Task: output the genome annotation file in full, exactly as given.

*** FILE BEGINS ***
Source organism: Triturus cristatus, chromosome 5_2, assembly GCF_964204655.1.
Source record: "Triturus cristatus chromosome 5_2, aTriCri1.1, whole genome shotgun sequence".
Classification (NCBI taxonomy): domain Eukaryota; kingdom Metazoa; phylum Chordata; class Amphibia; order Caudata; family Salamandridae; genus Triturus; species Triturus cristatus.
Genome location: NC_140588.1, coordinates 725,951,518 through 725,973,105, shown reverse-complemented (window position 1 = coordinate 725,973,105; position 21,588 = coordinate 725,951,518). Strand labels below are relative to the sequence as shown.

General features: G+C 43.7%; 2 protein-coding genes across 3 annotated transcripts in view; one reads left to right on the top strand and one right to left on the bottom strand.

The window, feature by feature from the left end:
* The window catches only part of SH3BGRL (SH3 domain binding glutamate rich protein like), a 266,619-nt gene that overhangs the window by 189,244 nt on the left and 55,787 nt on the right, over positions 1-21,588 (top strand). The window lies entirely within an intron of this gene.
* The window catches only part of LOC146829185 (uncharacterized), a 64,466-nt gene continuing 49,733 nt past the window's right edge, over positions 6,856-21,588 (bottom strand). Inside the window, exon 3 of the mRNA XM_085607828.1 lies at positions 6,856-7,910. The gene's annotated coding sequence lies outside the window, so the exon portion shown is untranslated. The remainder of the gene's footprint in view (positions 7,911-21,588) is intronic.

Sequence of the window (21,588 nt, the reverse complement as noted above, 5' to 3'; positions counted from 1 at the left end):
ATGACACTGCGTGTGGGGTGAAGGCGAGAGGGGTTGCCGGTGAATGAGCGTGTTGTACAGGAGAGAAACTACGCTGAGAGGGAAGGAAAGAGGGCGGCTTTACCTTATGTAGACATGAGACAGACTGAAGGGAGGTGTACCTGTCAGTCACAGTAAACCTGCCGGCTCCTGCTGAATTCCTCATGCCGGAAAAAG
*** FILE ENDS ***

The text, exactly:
Source organism: Triturus cristatus, chromosome 5_2, assembly GCF_964204655.1.
Source record: "Triturus cristatus chromosome 5_2, aTriCri1.1, whole genome shotgun sequence".
Classification (NCBI taxonomy): domain Eukaryota; kingdom Metazoa; phylum Chordata; class Amphibia; order Caudata; family Salamandridae; genus Triturus; species Triturus cristatus.
Genome location: NC_140588.1, coordinates 725,951,518 through 725,973,105, shown reverse-complemented (window position 1 = coordinate 725,973,105; position 21,588 = coordinate 725,951,518). Strand labels below are relative to the sequence as shown.

General features: G+C 43.7%; 2 protein-coding genes across 3 annotated transcripts in view; one reads left to right on the top strand and one right to left on the bottom strand.

The window, feature by feature from the left end:
* The window catches only part of SH3BGRL (SH3 domain binding glutamate rich protein like), a 266,619-nt gene that overhangs the window by 189,244 nt on the left and 55,787 nt on the right, over positions 1-21,588 (top strand). The window lies entirely within an intron of this gene.
* The window catches only part of LOC146829185 (uncharacterized), a 64,466-nt gene continuing 49,733 nt past the window's right edge, over positions 6,856-21,588 (bottom strand). Inside the window, exon 3 of the mRNA XM_085607828.1 lies at positions 6,856-7,910. The gene's annotated coding sequence lies outside the window, so the exon portion shown is untranslated. The remainder of the gene's footprint in view (positions 7,911-21,588) is intronic.

Sequence of the window (21,588 nt, the reverse complement as noted above, 5' to 3'; positions counted from 1 at the left end):
ATGACACTGCGTGTGGGGTGAAGGCGAGAGGGGTTGCCGGTGAATGAGCGTGTTGTACAGGAGAGAAACTACGCTGAGAGGGAAGGAAAGAGGGCGGCTTTACCTTATGTAGACATGAGACAGACTGAAGGGAGGTGTACCTGTCAGTCACAGTAAACCTGCCGGCTCCTGCTGAATTCCTCATGCCGGAAAAAG